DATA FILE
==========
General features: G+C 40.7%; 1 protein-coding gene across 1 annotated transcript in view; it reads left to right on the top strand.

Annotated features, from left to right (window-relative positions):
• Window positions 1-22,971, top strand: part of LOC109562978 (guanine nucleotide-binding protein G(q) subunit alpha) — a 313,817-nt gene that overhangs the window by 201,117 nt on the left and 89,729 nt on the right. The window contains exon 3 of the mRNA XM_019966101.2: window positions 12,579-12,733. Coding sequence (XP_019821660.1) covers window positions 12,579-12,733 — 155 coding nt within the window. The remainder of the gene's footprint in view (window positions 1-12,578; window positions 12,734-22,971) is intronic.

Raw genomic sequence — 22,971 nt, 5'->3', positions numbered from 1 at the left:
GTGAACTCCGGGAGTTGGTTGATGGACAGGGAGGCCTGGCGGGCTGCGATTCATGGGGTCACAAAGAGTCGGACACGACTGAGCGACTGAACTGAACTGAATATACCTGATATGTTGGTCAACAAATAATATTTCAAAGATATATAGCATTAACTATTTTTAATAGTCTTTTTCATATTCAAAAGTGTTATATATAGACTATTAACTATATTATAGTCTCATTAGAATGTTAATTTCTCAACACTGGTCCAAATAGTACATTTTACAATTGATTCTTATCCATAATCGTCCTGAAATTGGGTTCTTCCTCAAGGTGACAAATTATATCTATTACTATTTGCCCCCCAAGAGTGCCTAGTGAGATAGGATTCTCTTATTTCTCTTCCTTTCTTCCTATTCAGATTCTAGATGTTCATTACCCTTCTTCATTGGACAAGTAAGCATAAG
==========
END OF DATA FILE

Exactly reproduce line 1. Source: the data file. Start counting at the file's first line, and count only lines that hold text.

General features: G+C 40.7%; 1 protein-coding gene across 1 annotated transcript in view; it reads left to right on the top strand.